Health

Kent State Researcher Examines Vaccine Rejection and Hesitancy, Discusses Ways to More Actively Promote Vaccination
July 19, 2017 12:05 PM - Kent State University

The center of a public health debate is whether parents should have their children vaccinated. Tara Smith, Ph.D., professor of epidemiology at Kent State University’s College of Public Health, challenges statements made by influential individuals who oppose the widespread use of vaccines, and she calls upon her colleagues in the scientific community to speak out to promote vaccination.

Kent State Researcher Examines Vaccine Rejection and Hesitancy, Discusses Ways to More Actively Promote Vaccination
July 19, 2017 12:05 PM - Kent State University

The center of a public health debate is whether parents should have their children vaccinated. Tara Smith, Ph.D., professor of epidemiology at Kent State University’s College of Public Health, challenges statements made by influential individuals who oppose the widespread use of vaccines, and she calls upon her colleagues in the scientific community to speak out to promote vaccination.

Major communication gaps between doctors and home health care nurses
July 19, 2017 12:02 PM - University of Colorado Anschutz Medical Campus

Researchers at the University of  Colorado Anschutz Medical Campus have found serious gaps in communication between physicians and home health care agencies (HHC) responsible for caring for often elderly patients discharged from hospitals. The problem, the study said, can contribute to hospital readmissions.

Major communication gaps between doctors and home health care nurses
July 19, 2017 12:02 PM - University of Colorado Anschutz Medical Campus

Researchers at the University of  Colorado Anschutz Medical Campus have found serious gaps in communication between physicians and home health care agencies (HHC) responsible for caring for often elderly patients discharged from hospitals. The problem, the study said, can contribute to hospital readmissions.

Using Omega 3 Fatty Acids to Treat Alzheimer's & Other Diseases?
July 18, 2017 01:47 PM - Louisiana State University Health Sciences Center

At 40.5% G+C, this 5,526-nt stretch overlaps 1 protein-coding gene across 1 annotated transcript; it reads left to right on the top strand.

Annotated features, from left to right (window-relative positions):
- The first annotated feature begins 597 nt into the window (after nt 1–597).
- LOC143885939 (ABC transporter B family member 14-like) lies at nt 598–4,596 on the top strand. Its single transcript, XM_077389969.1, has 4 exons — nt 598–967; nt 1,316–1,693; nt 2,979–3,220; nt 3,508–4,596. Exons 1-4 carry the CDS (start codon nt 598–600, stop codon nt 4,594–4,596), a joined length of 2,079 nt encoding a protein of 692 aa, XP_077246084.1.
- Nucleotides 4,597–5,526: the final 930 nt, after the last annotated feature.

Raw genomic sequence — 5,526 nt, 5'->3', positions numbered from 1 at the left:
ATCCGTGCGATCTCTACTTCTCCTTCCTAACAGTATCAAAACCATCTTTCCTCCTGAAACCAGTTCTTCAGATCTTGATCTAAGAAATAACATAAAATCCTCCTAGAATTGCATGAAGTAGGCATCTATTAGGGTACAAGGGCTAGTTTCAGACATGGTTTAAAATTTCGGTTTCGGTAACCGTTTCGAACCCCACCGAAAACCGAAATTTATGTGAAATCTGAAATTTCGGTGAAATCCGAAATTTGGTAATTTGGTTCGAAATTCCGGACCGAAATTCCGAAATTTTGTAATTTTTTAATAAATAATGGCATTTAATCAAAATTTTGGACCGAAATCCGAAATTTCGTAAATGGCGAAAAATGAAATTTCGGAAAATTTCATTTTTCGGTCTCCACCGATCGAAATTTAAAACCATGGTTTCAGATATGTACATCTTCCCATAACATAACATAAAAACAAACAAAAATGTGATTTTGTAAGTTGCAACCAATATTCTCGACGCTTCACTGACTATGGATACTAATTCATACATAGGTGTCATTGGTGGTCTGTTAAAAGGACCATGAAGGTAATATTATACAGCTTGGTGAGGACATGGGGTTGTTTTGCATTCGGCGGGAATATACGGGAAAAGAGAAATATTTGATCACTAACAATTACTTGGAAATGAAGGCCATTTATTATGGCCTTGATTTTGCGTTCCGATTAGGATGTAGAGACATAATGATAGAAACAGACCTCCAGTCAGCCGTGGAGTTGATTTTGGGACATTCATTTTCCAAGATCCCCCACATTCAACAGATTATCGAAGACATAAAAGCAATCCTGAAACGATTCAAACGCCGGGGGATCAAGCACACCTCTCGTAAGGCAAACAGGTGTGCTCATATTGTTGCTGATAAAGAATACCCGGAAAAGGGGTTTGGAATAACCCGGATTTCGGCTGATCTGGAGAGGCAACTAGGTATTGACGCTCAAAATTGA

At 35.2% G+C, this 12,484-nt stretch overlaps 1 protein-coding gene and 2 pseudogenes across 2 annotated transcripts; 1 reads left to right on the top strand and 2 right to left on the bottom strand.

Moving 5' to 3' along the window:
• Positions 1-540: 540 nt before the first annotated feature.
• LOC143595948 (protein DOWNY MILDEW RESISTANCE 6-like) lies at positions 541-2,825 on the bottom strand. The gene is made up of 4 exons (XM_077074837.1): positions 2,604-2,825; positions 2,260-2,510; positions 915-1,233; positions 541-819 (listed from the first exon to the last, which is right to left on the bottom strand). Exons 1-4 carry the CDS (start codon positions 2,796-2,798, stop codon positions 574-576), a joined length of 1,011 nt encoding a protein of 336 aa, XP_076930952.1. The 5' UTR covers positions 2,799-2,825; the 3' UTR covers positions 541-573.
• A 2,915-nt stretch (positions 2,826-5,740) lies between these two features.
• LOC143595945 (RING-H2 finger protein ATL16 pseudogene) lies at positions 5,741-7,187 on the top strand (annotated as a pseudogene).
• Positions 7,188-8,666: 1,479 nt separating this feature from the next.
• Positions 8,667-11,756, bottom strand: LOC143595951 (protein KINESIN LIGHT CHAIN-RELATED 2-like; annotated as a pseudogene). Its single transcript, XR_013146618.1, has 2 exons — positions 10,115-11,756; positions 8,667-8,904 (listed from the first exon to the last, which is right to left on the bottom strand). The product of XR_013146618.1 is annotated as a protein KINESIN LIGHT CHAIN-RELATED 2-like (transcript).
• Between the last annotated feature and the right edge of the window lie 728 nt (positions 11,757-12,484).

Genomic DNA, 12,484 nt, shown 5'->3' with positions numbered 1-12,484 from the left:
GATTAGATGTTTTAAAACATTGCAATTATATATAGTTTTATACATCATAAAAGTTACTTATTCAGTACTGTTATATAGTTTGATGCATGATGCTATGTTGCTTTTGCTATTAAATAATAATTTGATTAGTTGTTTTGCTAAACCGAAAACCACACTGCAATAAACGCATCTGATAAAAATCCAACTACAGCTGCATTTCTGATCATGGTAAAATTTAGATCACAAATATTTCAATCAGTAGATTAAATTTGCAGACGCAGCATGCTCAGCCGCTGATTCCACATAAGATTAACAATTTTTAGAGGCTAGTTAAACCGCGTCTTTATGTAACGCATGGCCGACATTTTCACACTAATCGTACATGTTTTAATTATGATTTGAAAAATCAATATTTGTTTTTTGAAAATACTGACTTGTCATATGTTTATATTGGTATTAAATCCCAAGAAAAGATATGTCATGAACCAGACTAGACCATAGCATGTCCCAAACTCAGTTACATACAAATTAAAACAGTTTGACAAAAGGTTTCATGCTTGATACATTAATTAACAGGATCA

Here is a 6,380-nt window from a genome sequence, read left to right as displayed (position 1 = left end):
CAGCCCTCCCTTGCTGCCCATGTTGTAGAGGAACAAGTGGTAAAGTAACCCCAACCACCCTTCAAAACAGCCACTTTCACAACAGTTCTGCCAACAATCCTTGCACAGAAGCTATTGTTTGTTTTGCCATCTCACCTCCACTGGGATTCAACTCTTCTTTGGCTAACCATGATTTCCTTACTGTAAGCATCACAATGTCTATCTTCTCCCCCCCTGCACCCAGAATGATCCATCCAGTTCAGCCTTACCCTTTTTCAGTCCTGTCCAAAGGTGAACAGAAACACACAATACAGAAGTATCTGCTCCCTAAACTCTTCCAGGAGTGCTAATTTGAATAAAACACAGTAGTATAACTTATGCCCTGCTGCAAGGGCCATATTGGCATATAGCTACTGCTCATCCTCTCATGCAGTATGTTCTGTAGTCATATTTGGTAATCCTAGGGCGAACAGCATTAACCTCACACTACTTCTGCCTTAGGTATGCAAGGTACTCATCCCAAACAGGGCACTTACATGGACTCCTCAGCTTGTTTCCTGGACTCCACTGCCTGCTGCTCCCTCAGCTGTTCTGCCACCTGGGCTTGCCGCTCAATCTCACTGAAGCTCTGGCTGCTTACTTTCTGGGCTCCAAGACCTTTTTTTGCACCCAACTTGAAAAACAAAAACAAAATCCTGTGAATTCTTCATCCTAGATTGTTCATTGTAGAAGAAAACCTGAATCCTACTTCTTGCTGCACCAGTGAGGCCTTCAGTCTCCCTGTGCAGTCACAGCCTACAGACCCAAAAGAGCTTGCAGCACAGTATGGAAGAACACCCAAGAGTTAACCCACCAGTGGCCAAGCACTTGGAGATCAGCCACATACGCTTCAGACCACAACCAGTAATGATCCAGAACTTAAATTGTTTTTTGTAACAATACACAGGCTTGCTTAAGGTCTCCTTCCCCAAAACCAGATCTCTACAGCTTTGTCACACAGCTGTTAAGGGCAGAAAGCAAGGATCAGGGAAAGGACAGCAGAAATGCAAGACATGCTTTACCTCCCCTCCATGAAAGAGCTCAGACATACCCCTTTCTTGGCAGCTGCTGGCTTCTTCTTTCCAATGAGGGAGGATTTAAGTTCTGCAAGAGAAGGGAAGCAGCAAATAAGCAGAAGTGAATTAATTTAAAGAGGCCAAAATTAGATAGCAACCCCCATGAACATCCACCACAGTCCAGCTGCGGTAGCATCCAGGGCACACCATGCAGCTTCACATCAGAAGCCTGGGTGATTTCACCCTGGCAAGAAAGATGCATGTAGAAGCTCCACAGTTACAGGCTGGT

Understanding how dietary essential fatty acids work may lead to effective treatments for diseases and conditions such as stroke, Alzheimer’s disease, age-related macular degeneration, Parkinson’s disease and other retinal and neurodegenerative diseases. The key is to be able to intervene during the early stages of the disease. That is the conclusion of a Minireview by Nicolas Bazan, MD, PhD, Boyd Professor and Director, and Aram Asatryan, PhD, postdoctoral researcher, at the Neuroscience Center of Excellence at LSU Health New Orleans School of Medicine published in the Journal of Biological Chemistry’s Thematic Minireview Series: Inflammatory transcription confronts homeostatic disruptions. The paper is available online.

Using Omega 3 Fatty Acids to Treat Alzheimer's & Other Diseases?
July 18, 2017 01:47 PM - Louisiana State University Health Sciences Center

Understanding how dietary essential fatty acids work may lead to effective treatments for diseases and conditions such as stroke, Alzheimer’s disease, age-related macular degeneration, Parkinson’s disease and other retinal and neurodegenerative diseases. The key is to be able to intervene during the early stages of the disease. That is the conclusion of a Minireview by Nicolas Bazan, MD, PhD, Boyd Professor and Director, and Aram Asatryan, PhD, postdoctoral researcher, at the Neuroscience Center of Excellence at LSU Health New Orleans School of Medicine published in the Journal of Biological Chemistry’s Thematic Minireview Series: Inflammatory transcription confronts homeostatic disruptions. The paper is available online.

High-dose vitamin D doesn't appear to reduce the winter sniffles for children
July 18, 2017 01:41 PM - St. Michaels Hospital

Giving children high doses of vitamin D doesn’t appear to reduce the winter sniffles, a new study has found.

High-dose vitamin D doesn't appear to reduce the winter sniffles for children
July 18, 2017 01:41 PM - St. Michaels Hospital

Giving children high doses of vitamin D doesn’t appear to reduce the winter sniffles, a new study has found.

Ozone Pollution Connected to Cardiovascular Health
July 17, 2017 02:09 PM - Duke University

Exposure to ozone, long associated with impaired lung function, is also connected to health changes that can cause cardiovascular disease such as heart attack, high blood pressure and stroke, according to a new study of Chinese adults.

These findings, by a team from Duke University, Tsinghua University, Duke Kunshan University and Peking University, appear in the July 17, 2017 edition of JAMA Internal Medicine.

New model projects an increase in dust storms in the US
July 17, 2017 08:46 AM - Princeton University

Could the storms that once engulfed the Great Plains in clouds of black dust in the 1930’s once again wreak havoc in the U.S.? A new statistical model developed by researchers at Princeton University and the National Oceanic and Atmospheric Administration (NOAA) predicts that climate change will amplify dust activity in parts of the U.S. in the latter half of the 21st century, which may lead to the increased frequency of spectacular dust storms that have far-reaching impacts on public health and infrastructure.

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